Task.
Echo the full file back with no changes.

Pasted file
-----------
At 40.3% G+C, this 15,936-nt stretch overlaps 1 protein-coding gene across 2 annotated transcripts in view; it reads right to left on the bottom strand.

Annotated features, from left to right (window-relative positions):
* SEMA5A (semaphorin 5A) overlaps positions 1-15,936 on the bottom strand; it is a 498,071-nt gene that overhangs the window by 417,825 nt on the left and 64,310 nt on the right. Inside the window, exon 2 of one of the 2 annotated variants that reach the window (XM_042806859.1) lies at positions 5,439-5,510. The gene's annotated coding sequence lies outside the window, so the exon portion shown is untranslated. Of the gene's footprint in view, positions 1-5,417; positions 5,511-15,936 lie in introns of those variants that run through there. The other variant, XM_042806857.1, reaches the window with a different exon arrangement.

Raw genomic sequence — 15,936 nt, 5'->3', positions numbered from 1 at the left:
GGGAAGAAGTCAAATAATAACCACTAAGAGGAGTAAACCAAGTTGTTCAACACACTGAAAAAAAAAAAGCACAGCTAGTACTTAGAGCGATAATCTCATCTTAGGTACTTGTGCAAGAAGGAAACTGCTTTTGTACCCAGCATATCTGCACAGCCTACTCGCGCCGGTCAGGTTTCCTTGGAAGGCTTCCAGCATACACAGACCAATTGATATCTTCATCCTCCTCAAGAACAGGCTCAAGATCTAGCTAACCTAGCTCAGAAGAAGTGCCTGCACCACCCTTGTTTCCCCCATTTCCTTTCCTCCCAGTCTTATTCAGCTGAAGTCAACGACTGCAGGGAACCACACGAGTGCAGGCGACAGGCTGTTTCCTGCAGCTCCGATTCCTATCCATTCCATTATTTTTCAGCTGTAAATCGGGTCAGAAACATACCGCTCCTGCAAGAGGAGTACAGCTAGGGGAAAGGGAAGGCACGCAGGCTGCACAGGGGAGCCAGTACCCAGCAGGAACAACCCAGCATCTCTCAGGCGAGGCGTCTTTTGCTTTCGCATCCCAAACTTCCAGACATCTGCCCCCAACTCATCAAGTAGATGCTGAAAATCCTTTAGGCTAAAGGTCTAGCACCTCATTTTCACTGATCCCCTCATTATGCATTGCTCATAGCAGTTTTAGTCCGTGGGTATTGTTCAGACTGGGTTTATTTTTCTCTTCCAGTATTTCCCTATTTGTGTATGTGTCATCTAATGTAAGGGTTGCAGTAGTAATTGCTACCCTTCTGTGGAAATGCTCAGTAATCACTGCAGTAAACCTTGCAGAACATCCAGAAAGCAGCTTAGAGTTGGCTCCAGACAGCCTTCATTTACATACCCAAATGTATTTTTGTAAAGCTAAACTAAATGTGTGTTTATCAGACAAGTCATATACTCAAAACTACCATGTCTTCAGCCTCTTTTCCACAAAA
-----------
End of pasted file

At 40.3% G+C, this 15,936-nt stretch overlaps 1 protein-coding gene across 2 annotated transcripts in view; it reads right to left on the bottom strand.

Annotated features, from left to right (window-relative positions):
* SEMA5A (semaphorin 5A) overlaps positions 1-15,936 on the bottom strand; it is a 498,071-nt gene that overhangs the window by 417,825 nt on the left and 64,310 nt on the right. Inside the window, exon 2 of one of the 2 annotated variants that reach the window (XM_042806859.1) lies at positions 5,439-5,510. The gene's annotated coding sequence lies outside the window, so the exon portion shown is untranslated. Of the gene's footprint in view, positions 1-5,417; positions 5,511-15,936 lie in introns of those variants that run through there. The other variant, XM_042806857.1, reaches the window with a different exon arrangement.

Raw genomic sequence — 15,936 nt, 5'->3', positions numbered from 1 at the left:
GGGAAGAAGTCAAATAATAACCACTAAGAGGAGTAAACCAAGTTGTTCAACACACTGAAAAAAAAAAAGCACAGCTAGTACTTAGAGCGATAATCTCATCTTAGGTACTTGTGCAAGAAGGAAACTGCTTTTGTACCCAGCATATCTGCACAGCCTACTCGCGCCGGTCAGGTTTCCTTGGAAGGCTTCCAGCATACACAGACCAATTGATATCTTCATCCTCCTCAAGAACAGGCTCAAGATCTAGCTAACCTAGCTCAGAAGAAGTGCCTGCACCACCCTTGTTTCCCCCATTTCCTTTCCTCCCAGTCTTATTCAGCTGAAGTCAACGACTGCAGGGAACCACACGAGTGCAGGCGACAGGCTGTTTCCTGCAGCTCCGATTCCTATCCATTCCATTATTTTTCAGCTGTAAATCGGGTCAGAAACATACCGCTCCTGCAAGAGGAGTACAGCTAGGGGAAAGGGAAGGCACGCAGGCTGCACAGGGGAGCCAGTACCCAGCAGGAACAACCCAGCATCTCTCAGGCGAGGCGTCTTTTGCTTTCGCATCCCAAACTTCCAGACATCTGCCCCCAACTCATCAAGTAGATGCTGAAAATCCTTTAGGCTAAAGGTCTAGCACCTCATTTTCACTGATCCCCTCATTATGCATTGCTCATAGCAGTTTTAGTCCGTGGGTATTGTTCAGACTGGGTTTATTTTTCTCTTCCAGTATTTCCCTATTTGTGTATGTGTCATCTAATGTAAGGGTTGCAGTAGTAATTGCTACCCTTCTGTGGAAATGCTCAGTAATCACTGCAGTAAACCTTGCAGAACATCCAGAAAGCAGCTTAGAGTTGGCTCCAGACAGCCTTCATTTACATACCCAAATGTATTTTTGTAAAGCTAAACTAAATGTGTGTTTATCAGACAAGTCATATACTCAAAACTACCATGTCTTCAGCCTCTTTTCCACAAAA